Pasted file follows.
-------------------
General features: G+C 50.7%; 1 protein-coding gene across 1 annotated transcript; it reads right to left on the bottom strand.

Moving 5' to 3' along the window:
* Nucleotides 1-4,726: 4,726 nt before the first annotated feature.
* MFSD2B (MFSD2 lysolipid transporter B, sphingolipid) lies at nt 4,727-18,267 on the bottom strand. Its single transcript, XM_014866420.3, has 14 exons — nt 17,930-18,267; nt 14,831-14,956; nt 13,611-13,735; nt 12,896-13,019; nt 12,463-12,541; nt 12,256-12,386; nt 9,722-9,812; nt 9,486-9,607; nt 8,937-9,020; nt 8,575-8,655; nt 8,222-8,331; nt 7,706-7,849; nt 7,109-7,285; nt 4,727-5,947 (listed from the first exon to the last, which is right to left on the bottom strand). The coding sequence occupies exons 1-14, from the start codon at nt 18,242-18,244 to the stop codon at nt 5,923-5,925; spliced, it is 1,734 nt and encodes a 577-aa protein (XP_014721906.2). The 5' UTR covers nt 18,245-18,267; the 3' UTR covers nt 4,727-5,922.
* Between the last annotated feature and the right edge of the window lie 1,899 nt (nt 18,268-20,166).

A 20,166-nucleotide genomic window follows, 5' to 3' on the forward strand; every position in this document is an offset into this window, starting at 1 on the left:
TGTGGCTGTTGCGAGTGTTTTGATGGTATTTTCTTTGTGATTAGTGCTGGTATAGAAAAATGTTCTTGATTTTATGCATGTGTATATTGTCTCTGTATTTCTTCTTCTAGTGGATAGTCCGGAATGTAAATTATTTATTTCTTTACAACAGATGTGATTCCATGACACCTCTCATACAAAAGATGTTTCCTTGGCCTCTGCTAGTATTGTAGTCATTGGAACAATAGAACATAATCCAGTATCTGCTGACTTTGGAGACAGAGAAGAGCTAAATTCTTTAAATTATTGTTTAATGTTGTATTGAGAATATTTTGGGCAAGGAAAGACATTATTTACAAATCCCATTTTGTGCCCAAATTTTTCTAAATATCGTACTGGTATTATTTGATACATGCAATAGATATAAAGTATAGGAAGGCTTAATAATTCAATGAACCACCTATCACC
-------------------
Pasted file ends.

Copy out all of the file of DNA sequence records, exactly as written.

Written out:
General features: G+C 50.7%; 1 protein-coding gene across 1 annotated transcript; it reads right to left on the bottom strand.

Moving 5' to 3' along the window:
* Nucleotides 1-4,726: 4,726 nt before the first annotated feature.
* MFSD2B (MFSD2 lysolipid transporter B, sphingolipid) lies at nt 4,727-18,267 on the bottom strand. Its single transcript, XM_014866420.3, has 14 exons — nt 17,930-18,267; nt 14,831-14,956; nt 13,611-13,735; nt 12,896-13,019; nt 12,463-12,541; nt 12,256-12,386; nt 9,722-9,812; nt 9,486-9,607; nt 8,937-9,020; nt 8,575-8,655; nt 8,222-8,331; nt 7,706-7,849; nt 7,109-7,285; nt 4,727-5,947 (listed from the first exon to the last, which is right to left on the bottom strand). The coding sequence occupies exons 1-14, from the start codon at nt 18,242-18,244 to the stop codon at nt 5,923-5,925; spliced, it is 1,734 nt and encodes a 577-aa protein (XP_014721906.2). The 5' UTR covers nt 18,245-18,267; the 3' UTR covers nt 4,727-5,922.
* Between the last annotated feature and the right edge of the window lie 1,899 nt (nt 18,268-20,166).

A 20,166-nucleotide genomic window follows, 5' to 3' on the forward strand; every position in this document is an offset into this window, starting at 1 on the left:
TGTGGCTGTTGCGAGTGTTTTGATGGTATTTTCTTTGTGATTAGTGCTGGTATAGAAAAATGTTCTTGATTTTATGCATGTGTATATTGTCTCTGTATTTCTTCTTCTAGTGGATAGTCCGGAATGTAAATTATTTATTTCTTTACAACAGATGTGATTCCATGACACCTCTCATACAAAAGATGTTTCCTTGGCCTCTGCTAGTATTGTAGTCATTGGAACAATAGAACATAATCCAGTATCTGCTGACTTTGGAGACAGAGAAGAGCTAAATTCTTTAAATTATTGTTTAATGTTGTATTGAGAATATTTTGGGCAAGGAAAGACATTATTTACAAATCCCATTTTGTGCCCAAATTTTTCTAAATATCGTACTGGTATTATTTGATACATGCAATAGATATAAAGTATAGGAAGGCTTAATAATTCAATGAACCACCTATCACC